Last calls to flee – Idalia is heading for Florida
Hurricane Idalia, which was getting stronger, was already causing massive damage in Cuba. Life-threatening flooding is expected along the Florida coast.
A hurricane is heading towards the east coast of the United States, and is likely to increase in intensity dramatically.
And in Cuba, Storm Adalia, still a tropical storm, caused flooding in the streets on Monday.
France Press agency
Meteorologists expect the Gulf of Mexico storm to develop into a Category 3 hurricane.
It is likely to hit Florida on Wednesday and cause life-threatening flooding on the East Coast and in the Gulf of Mexico in the following days.
Thousands of people in Cuba have already been evacuated because of the hurricane.
France Press agency
Florida Governor Ron DeSantis declared a state of emergency, while US President Biden pledged “full support” to the state.
Hurricane Adalia is approaching the east coast of the United States.
The storm could gain significant strength over the Gulf of Mexico.
Floods, severe flooding, and power outages are expected.
There is an alert on the west coast of Florida. In light of the approaching hurricane, the US Hurricane Warning Center (NHC) warned of “life-threatening storms”. In addition, Florida authorities once again urged residents of threatened coastal areas to flee. Hurricane Adalia is expected to make landfall there on Wednesday.
Idalia is really powerful
Hurricane “Idalia” has gained strength and is heading towards the US state of Florida. The US Hurricane Center in Miami said on Tuesday evening (local time) that sustained winds of up to 155 kilometers per hour were measured. This equates to a category two hurricane (out of five). Videos are already being shared on social media that give an idea of the incredible wind speeds.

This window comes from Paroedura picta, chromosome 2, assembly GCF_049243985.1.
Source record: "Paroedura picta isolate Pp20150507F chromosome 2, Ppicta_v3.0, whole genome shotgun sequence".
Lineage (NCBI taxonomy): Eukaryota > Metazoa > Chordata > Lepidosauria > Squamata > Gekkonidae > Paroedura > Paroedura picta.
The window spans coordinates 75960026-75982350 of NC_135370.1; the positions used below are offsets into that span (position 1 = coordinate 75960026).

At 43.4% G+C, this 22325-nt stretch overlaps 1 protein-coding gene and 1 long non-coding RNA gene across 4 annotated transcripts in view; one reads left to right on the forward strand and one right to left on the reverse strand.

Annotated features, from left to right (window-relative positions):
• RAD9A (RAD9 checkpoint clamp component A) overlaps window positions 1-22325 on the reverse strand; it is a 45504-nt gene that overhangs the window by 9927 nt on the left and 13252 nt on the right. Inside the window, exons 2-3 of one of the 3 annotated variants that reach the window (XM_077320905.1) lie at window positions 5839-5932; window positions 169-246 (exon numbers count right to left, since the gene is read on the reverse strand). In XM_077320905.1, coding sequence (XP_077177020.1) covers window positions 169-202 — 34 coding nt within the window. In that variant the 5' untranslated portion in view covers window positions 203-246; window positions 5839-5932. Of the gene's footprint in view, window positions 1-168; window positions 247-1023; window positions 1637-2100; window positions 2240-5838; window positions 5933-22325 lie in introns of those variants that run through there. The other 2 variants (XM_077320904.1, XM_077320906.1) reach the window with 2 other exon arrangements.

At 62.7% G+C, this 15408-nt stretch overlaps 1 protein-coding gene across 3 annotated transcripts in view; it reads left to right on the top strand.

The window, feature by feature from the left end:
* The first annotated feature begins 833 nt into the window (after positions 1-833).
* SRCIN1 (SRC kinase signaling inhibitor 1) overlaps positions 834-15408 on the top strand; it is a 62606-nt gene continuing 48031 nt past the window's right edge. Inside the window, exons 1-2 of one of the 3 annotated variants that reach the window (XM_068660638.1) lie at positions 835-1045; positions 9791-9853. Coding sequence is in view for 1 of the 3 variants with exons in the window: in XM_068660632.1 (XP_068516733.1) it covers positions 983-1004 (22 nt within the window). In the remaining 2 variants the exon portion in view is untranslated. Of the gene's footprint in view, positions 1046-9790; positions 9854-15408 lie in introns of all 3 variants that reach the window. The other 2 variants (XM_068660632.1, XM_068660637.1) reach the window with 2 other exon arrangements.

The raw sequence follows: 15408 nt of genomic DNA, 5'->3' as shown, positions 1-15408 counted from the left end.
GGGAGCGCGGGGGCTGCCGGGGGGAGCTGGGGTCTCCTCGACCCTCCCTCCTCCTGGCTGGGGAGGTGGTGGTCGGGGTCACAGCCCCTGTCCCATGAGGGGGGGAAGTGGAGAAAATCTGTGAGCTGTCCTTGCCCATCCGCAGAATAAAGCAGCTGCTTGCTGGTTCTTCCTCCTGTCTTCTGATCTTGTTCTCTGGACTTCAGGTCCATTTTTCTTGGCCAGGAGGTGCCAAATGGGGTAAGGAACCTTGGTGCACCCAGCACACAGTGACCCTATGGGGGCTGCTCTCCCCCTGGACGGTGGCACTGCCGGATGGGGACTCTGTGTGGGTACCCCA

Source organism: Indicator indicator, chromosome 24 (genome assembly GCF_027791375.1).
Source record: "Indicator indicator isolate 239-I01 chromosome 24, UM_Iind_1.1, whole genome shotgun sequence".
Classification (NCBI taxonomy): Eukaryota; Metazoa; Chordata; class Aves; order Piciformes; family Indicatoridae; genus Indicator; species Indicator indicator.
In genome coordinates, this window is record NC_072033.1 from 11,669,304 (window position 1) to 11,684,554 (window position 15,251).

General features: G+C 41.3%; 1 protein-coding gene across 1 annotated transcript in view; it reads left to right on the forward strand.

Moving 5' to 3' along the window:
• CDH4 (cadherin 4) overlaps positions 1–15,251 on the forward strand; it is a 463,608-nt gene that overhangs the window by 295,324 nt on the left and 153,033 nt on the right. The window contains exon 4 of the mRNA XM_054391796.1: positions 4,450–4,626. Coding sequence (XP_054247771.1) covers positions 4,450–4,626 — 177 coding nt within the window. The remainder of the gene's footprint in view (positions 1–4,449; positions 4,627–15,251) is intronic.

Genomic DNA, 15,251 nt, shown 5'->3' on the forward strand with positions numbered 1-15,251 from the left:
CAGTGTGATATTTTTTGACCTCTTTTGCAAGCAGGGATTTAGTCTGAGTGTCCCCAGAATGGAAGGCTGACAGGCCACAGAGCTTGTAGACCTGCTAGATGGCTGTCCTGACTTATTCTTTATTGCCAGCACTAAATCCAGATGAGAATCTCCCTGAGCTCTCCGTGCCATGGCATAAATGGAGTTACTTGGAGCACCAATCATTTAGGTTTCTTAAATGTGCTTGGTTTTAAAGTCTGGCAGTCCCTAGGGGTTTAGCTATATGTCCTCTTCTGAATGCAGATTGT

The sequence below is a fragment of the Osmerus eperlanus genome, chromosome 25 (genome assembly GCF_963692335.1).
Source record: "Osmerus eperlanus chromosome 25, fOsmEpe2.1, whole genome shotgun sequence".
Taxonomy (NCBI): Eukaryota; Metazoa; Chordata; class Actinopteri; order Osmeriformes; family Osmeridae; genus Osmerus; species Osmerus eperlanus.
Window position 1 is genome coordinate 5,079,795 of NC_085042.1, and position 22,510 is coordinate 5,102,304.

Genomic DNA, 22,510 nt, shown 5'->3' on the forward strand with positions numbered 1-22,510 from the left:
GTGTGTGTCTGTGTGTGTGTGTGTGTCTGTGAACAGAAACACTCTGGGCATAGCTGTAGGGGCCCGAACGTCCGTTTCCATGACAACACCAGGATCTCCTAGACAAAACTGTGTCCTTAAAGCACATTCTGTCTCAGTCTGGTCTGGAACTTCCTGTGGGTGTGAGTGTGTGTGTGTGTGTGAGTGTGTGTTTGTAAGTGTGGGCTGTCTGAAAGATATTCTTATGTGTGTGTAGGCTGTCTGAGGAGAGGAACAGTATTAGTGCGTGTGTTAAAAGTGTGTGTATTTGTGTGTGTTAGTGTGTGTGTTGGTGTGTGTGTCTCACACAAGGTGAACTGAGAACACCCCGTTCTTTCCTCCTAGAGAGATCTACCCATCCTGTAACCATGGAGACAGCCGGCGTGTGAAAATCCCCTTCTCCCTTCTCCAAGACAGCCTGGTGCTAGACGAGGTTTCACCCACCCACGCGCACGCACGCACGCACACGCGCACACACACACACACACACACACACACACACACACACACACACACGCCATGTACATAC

Adalia is expected to cause life-threatening flooding in parts of Florida’s west coast, such as Big Bend, south of Tallahassee. And Wednesday morning (local time), Adalia could hit the state’s west coast as a Category 3 hurricane.
And the storm has already had these consequences
Hurricane “Idalia” has caused heavy rains and strong winds in western Cuba since Monday, and was also felt by residents of the capital, Havana. There was a power outage there, as well as in the worst-affected parts of the Caribbean nation. Cuba’s official news agency ACN reported on Tuesday that the floods occurred in the tobacco-growing province of Pinar del Rio and on the Cuban island of Isla de la Juventud. Some communities were cut off from the outside world and hundreds of people were moved to safety. Hurricane Ian also caused significant damage to the city of Pinar del Rio.
This is where the storm could hit the United States
The National Hurricane Center said the Tampa Bay metropolitan area, with a population of about 3.2 million, is expected to be severely affected by the storm. Georgia and parts of South Carolina will also have to factor in flooding.
These measures have already been initiated
Ahead of the expected arrival of Hurricane Adalia, Florida authorities once again urged residents of threatened coastal areas to flee.